Despite the show’s more serious themes, Kyle knows that audiences will love this “mad-cap romp with razor-sharp wit that is absolutely absurd.”  Four guys in this show – Sa’Ku Floyd, Charlie Gass, Rob Wise, and Armand Banooni – each play about half a dozen characters, and “these guys are funny.”  A native Michigander, this is Kyle’s first show at the Barn, having moved back last year with his wife after a 13-year absence.  In a stroke of luck (or perhaps fate), he found out about the show by doing a Google search of "community theatre."  Kyle is the pastor of Doxa Church, a new church in Rochester Hills.

The Farmington Players production of The Vast Difference is proudly sponsored by Mall Malisow & Cooney. The 12 performances run from September 23 to October 15, 2016. Tickets are available online at farmingtonplayers.org or by contacting the Barn box office at boxoffice@farmingtonplayers.org or 248-553-2955.

Friday, September 2, 2016

Rob Wise Is Man of Many Roles, Few Lines, and One Big Kaline

Rob Wise (left) as Al Kaline
with Kyle Bushre (George Noonan) and Gary Weinstein (Earl Noonan)

Rob Wise likes the idea of being in a show that not everyone is going to know.  As he said, “Far more people know Jeff Daniels than they do The Vast Difference.”  While everyone knows Daniels as the Michigan actor, playwright, and founder of the Purple Rose Theater, very few are familiar with his quirky 1993 comedy, which opens at the Farmington Players on September 23.  In a nutshell, The Vast Difference explores sexual stereotypes that examine the difference between men and woman.  It is also a pun on the vas deferens, the part of the male anatomy that gets snipped during a vasectomy.  The main character in our play – George Noonan – needs a vasectomy. As a flight attendant and the father of five girls, George turns a routine visit to his urologist into a psychotherapy session about life, the insignificance of the modern-day man, and the vast difference between stewards and stewardesses.

Rob Wise plays seven (7!!) male characters that embody some of the stereotypical males in George’s world, which he describes as follows: “Lyle (an arrogant airline passenger), Bob (a member of a men’s support group), Jim (a member of George's gym), Bartley (an old timer at the barbershop), the Executioner, a Tigers Bleacher Bum, and Tigers legend Al Kaline.”  While all Michiganders know Al Kaline, all Rob’s other characters are purely fictional, and some don’t even speak at all.  So how does Rob prepare for the challenge imbuing each of these characters with life?  “For me, the preparation has been mostly about determining each of my characters purposes and backgrounds because they all have to be distinguishable from each other. My main focus has been on what sets them apart from the others.  Is it the way the speak?  Is it their mannerisms? Is it an accent?”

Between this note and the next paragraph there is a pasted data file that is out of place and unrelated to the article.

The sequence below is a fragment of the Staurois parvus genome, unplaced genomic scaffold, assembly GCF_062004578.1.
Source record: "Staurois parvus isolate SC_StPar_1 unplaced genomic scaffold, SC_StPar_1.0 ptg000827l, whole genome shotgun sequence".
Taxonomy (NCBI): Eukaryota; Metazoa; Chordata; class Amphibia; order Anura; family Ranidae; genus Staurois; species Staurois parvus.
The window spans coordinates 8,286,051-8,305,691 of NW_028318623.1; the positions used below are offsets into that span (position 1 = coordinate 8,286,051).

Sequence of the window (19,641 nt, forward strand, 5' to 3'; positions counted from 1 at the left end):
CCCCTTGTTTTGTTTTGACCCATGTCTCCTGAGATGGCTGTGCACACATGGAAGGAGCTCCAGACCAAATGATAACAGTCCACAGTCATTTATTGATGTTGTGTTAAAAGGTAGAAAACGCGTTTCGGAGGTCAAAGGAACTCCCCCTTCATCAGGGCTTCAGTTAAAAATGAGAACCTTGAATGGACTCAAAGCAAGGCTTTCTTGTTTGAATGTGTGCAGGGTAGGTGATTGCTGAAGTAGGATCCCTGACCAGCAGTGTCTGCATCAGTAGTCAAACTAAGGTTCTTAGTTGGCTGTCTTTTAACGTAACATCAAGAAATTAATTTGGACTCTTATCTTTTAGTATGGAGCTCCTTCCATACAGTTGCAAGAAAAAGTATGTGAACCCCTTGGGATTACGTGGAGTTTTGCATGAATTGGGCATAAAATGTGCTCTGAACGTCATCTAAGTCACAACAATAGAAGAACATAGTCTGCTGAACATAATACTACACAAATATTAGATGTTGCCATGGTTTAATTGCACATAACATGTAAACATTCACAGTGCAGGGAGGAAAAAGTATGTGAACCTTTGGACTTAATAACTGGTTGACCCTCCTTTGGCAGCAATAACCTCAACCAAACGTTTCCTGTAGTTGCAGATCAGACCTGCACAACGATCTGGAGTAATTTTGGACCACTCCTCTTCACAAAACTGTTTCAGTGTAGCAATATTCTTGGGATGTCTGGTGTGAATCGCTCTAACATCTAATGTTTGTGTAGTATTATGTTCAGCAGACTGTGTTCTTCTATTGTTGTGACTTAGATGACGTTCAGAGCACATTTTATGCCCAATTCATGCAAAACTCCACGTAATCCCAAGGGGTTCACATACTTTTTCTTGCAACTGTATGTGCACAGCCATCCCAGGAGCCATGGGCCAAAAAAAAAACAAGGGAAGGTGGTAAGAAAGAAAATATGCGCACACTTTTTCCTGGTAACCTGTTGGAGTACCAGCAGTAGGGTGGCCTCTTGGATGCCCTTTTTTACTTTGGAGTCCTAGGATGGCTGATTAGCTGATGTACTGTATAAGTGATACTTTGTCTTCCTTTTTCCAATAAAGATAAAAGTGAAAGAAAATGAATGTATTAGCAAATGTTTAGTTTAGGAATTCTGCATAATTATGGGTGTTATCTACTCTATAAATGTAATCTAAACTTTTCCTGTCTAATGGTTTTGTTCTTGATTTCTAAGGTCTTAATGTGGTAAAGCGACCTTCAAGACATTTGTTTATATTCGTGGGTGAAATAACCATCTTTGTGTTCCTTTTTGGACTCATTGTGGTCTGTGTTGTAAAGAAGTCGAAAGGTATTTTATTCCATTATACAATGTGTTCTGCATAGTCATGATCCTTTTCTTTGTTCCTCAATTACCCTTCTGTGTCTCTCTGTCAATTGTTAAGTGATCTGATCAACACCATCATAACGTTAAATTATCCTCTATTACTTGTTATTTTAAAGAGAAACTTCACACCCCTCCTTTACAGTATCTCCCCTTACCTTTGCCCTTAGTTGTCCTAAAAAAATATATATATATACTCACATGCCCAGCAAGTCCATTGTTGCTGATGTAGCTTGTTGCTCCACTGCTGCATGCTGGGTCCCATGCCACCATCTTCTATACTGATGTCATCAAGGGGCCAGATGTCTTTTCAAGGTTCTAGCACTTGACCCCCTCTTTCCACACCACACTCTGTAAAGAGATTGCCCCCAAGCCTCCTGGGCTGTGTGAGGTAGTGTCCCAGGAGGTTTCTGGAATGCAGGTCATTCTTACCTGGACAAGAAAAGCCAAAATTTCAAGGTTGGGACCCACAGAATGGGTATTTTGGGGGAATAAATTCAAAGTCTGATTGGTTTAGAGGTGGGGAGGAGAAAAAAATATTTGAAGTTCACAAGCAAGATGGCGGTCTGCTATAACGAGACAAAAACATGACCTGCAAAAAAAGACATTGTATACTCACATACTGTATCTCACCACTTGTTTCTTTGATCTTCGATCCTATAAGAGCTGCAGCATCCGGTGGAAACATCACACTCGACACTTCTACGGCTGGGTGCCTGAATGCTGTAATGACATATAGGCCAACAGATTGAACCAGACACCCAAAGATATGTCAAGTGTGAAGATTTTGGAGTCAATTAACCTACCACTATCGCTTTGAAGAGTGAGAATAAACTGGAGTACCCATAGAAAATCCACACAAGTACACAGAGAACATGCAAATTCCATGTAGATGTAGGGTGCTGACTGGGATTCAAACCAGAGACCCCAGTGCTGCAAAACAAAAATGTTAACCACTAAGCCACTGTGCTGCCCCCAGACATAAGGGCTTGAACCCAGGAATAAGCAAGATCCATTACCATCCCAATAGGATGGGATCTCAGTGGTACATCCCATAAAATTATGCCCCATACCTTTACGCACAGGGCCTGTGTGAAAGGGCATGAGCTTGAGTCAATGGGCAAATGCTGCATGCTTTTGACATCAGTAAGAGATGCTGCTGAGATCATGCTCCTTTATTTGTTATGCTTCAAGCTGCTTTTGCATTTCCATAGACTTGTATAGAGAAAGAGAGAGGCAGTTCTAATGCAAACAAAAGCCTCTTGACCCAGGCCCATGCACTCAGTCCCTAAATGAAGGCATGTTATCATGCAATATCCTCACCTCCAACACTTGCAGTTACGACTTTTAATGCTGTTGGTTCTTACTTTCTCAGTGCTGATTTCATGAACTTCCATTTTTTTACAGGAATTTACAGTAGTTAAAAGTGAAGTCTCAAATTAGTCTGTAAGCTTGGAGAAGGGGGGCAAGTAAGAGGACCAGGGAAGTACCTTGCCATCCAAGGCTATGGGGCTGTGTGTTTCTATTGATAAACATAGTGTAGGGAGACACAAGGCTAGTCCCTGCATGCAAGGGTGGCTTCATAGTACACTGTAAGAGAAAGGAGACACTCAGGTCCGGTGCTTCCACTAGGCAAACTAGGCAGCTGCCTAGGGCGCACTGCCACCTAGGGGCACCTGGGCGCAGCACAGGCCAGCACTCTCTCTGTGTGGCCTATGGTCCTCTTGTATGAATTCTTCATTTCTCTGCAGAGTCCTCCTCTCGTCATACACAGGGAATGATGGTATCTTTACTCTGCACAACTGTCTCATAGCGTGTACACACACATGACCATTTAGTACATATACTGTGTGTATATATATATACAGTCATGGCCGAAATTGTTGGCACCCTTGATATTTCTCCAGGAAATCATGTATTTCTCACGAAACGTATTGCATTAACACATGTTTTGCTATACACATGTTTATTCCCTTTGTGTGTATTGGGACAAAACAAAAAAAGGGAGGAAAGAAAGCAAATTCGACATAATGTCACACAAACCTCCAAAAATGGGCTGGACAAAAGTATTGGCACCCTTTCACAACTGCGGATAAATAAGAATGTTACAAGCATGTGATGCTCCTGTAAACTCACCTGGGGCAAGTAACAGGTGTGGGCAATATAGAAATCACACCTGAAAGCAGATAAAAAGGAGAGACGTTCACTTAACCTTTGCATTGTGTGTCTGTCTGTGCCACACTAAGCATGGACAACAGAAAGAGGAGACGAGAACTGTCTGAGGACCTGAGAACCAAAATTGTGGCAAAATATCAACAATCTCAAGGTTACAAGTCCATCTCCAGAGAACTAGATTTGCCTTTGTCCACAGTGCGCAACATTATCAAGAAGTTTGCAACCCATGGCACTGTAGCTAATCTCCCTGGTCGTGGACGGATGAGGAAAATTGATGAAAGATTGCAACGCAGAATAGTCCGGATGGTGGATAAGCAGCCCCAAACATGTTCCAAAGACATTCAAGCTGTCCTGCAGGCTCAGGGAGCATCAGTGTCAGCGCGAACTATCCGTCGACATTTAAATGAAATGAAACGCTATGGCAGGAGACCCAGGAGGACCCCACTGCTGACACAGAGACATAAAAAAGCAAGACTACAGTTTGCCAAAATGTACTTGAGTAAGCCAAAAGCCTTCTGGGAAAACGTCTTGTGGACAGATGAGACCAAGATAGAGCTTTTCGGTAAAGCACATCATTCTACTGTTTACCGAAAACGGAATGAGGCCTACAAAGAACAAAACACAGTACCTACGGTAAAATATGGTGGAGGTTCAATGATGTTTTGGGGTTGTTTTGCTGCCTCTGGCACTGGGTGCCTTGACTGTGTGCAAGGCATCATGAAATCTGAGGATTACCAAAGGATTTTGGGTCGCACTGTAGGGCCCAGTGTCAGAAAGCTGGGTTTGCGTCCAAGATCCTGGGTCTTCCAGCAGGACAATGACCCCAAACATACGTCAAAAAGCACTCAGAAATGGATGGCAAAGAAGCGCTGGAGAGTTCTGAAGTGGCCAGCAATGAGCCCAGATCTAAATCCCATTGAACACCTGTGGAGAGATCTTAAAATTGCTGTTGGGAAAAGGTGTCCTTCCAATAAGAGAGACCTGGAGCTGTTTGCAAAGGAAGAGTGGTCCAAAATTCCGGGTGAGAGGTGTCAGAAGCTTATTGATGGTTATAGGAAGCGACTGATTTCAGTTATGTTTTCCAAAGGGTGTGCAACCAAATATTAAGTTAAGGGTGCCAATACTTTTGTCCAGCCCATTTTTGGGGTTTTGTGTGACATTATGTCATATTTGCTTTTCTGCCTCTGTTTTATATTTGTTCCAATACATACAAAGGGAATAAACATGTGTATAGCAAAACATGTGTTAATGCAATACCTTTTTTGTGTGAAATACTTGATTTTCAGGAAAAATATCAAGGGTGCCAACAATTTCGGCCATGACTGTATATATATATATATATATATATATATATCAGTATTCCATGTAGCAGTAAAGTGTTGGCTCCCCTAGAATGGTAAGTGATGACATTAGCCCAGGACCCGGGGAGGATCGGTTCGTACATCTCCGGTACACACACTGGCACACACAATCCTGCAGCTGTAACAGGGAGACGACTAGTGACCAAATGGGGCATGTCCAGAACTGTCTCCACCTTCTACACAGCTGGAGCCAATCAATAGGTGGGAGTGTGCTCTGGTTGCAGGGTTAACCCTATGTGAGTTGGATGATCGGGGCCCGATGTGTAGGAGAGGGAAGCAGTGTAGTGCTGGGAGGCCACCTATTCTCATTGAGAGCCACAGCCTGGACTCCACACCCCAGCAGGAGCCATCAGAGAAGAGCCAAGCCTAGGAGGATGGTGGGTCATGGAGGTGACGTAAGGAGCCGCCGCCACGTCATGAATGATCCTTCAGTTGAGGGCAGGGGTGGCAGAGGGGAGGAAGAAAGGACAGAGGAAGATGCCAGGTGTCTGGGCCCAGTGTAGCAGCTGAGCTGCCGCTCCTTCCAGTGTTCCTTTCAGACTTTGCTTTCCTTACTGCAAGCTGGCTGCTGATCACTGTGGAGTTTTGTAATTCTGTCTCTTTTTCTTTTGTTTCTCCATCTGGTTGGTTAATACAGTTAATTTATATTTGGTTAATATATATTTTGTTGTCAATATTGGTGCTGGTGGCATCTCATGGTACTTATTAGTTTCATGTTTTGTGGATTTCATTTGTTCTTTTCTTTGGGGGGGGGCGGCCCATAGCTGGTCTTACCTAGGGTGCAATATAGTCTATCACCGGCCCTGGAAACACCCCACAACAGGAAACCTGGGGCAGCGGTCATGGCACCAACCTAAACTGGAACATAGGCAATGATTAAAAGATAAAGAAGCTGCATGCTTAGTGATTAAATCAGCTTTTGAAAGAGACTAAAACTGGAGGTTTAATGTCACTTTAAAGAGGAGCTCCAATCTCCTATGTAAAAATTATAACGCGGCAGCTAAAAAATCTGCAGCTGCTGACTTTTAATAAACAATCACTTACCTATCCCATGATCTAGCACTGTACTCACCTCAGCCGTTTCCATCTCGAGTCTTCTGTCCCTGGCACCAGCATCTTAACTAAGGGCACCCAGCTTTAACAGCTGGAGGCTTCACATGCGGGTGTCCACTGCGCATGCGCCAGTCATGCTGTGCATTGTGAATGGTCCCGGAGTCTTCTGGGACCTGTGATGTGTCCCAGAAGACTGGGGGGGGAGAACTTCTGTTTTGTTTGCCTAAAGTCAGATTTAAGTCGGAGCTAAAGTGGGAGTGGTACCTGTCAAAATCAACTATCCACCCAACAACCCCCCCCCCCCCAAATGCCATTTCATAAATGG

Rob thinks audiences will enjoy The Vast Difference because “it challenges them to think beyond what is happening on stage. It has a great balance of humor and emotion that makes the whole experience very human.  As far as gender roles and how they have changed, I believe that we are certainly ahead of where we were when this show was first performed (in 1993). We still have a long way to go and I look forward to a day when the term ‘gender roles’ doesn't mean anything to anyone.”

One of the major themes of this show is the relationship between George and his father, and whether George has lived up to his father’s expectations. As Rob says, “we can all relate to how bad we all felt when we disappointed someone we love and care about. I relate greatly to the relationship between George and his father, and how at the center of it all the love between a parent and their child is completely unwavering.  My experiences with my own disappointments and my own father have helped me to relate more to what's happening around me in this show.”

Rob is 31 and has been in over 30 stage shows in his lifetime, but this is his first at the Barn.  He lives in Warren with his wife, Nickie, and their nearly two-year-old daughter, Delaney.  Rob serves as Vice President of the Ridgedale Players in Troy, but by day works as a trader for a scrap metal recycling company.  

The Farmington Players production of The Vast Difference is proudly sponsored by Mall Malisow & Cooney. The 12 performances run from September 23 to October 15, 2016. Tickets are available online at farmingtonplayers.org or by contacting the Barn box office at boxoffice@farmingtonplayers.org or 248-553-2955.

Thursday, May 12, 2016

Dave Reinke Grins and Bares It as Reg in The Full Monty

Dave Reinke (left) takes charge as union leader Reg Willoughby